European competition authorities have accused Google of “abusing its position” in the licensing of its Android operating system to tablet and smartphone makers.

According to the European Commission’s competition commissioner, Margrethe Vestager, the firm places “unjustified restrictions” on manufacturers which are designed to maintain its dominance of the search market.

These restrictions include requiring manufacturers to pre-install Google Search and the Chrome browser, making them the default option, and preventing manufacturers from selling devices using competing operating systems based on Android’s open-source code.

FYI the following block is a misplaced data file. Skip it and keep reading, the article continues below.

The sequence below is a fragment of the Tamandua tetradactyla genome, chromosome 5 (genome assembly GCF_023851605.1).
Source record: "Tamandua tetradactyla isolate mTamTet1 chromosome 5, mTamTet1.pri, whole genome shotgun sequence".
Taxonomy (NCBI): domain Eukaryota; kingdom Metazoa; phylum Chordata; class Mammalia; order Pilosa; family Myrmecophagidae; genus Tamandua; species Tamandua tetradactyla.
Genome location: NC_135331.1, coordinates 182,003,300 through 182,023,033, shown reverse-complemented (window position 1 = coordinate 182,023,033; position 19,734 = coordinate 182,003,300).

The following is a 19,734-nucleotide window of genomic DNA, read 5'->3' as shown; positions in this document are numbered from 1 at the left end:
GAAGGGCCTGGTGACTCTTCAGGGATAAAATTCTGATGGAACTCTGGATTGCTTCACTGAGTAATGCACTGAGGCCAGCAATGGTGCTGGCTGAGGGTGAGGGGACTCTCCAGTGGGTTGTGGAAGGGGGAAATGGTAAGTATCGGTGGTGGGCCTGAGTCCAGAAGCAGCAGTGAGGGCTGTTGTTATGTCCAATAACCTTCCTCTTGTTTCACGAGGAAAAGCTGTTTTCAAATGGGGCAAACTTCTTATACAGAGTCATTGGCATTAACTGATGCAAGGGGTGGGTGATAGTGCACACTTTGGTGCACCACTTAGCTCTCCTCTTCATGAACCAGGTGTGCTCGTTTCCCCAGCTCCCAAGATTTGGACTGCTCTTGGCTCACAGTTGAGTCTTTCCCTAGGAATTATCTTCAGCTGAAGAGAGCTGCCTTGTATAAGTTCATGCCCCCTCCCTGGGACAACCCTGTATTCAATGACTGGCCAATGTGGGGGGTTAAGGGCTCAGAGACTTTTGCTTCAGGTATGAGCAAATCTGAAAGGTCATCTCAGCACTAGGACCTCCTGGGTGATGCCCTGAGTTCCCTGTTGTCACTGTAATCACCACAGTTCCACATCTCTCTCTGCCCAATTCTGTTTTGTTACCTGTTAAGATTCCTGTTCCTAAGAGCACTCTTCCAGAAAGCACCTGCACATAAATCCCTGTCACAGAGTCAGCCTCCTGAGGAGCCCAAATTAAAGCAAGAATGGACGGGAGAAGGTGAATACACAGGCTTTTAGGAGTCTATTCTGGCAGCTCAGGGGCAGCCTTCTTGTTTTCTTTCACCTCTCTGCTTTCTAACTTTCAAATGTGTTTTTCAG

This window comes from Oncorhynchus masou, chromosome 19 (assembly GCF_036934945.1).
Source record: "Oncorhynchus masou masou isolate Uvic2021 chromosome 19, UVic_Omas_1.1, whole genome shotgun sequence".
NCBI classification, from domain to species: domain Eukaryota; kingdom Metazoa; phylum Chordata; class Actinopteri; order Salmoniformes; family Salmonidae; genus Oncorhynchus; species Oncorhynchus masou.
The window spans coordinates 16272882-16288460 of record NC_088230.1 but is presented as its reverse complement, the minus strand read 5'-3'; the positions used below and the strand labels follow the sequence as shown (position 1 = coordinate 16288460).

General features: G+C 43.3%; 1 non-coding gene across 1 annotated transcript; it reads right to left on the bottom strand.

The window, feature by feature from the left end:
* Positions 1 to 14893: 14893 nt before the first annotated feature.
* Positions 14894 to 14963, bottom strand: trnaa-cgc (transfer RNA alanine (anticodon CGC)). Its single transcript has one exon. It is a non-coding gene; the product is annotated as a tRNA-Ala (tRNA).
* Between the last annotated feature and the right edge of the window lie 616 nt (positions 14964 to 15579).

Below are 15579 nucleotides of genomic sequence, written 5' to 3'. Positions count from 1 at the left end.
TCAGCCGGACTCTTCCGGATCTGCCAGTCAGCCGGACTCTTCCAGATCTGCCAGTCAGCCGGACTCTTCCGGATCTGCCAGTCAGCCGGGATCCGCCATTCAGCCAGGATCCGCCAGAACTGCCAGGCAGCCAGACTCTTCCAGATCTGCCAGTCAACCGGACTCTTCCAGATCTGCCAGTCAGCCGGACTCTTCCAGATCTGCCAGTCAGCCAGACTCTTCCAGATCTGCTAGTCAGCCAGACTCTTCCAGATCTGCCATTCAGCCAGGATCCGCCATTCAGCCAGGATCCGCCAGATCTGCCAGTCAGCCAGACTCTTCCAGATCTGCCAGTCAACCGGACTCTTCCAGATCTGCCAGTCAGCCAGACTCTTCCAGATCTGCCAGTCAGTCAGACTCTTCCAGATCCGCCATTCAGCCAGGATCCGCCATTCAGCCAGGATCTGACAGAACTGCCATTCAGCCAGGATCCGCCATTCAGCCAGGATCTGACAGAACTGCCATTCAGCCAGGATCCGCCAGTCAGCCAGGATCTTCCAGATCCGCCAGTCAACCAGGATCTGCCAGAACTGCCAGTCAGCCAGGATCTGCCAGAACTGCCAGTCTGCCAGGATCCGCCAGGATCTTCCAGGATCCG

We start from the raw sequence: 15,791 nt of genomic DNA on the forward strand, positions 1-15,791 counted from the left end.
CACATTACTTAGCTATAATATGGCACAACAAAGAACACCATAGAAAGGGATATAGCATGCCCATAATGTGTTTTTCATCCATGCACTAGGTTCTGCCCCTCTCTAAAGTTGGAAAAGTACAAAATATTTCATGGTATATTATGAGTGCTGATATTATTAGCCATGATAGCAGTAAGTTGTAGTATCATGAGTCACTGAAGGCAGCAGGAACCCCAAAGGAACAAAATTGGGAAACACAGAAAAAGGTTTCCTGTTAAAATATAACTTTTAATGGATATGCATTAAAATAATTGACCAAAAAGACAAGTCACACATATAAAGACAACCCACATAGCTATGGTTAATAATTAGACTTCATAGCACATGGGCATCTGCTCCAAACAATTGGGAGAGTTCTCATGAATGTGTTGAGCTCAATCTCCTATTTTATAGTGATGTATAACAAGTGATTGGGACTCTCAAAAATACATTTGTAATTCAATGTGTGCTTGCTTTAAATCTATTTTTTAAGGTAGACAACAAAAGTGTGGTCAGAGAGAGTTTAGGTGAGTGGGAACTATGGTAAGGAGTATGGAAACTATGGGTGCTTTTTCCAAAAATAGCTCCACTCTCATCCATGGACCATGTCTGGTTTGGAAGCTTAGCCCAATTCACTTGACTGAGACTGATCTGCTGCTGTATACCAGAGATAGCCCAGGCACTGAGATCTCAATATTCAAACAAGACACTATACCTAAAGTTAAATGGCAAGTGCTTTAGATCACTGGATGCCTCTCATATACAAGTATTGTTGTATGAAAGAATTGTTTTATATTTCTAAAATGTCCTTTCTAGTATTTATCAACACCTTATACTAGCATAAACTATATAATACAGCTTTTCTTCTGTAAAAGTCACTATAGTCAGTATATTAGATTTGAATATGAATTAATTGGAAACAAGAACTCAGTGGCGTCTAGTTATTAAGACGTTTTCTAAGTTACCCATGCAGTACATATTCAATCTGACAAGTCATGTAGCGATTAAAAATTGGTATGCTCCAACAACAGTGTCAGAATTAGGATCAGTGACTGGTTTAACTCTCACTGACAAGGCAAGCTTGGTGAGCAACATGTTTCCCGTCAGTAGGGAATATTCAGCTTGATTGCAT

In addition, Google is accused of giving financial incentives to companies for exclusively pre-installing Google Search on their devices.

In a statement, Vestager said: “A competitive mobile internet sector is increasingly important for consumers and businesses in Europe.

“Based on our investigation thus far, we believe that Google’s behaviour denies consumers a wider choice of mobile apps and services and stands in the way of innovation by other players, in breach of EU antitrust rules.

“These rules apply to all companies active in Europe. Google now has the opportunity to reply to the Commission’s concerns.”

Source: European Commission
Source: European Commission

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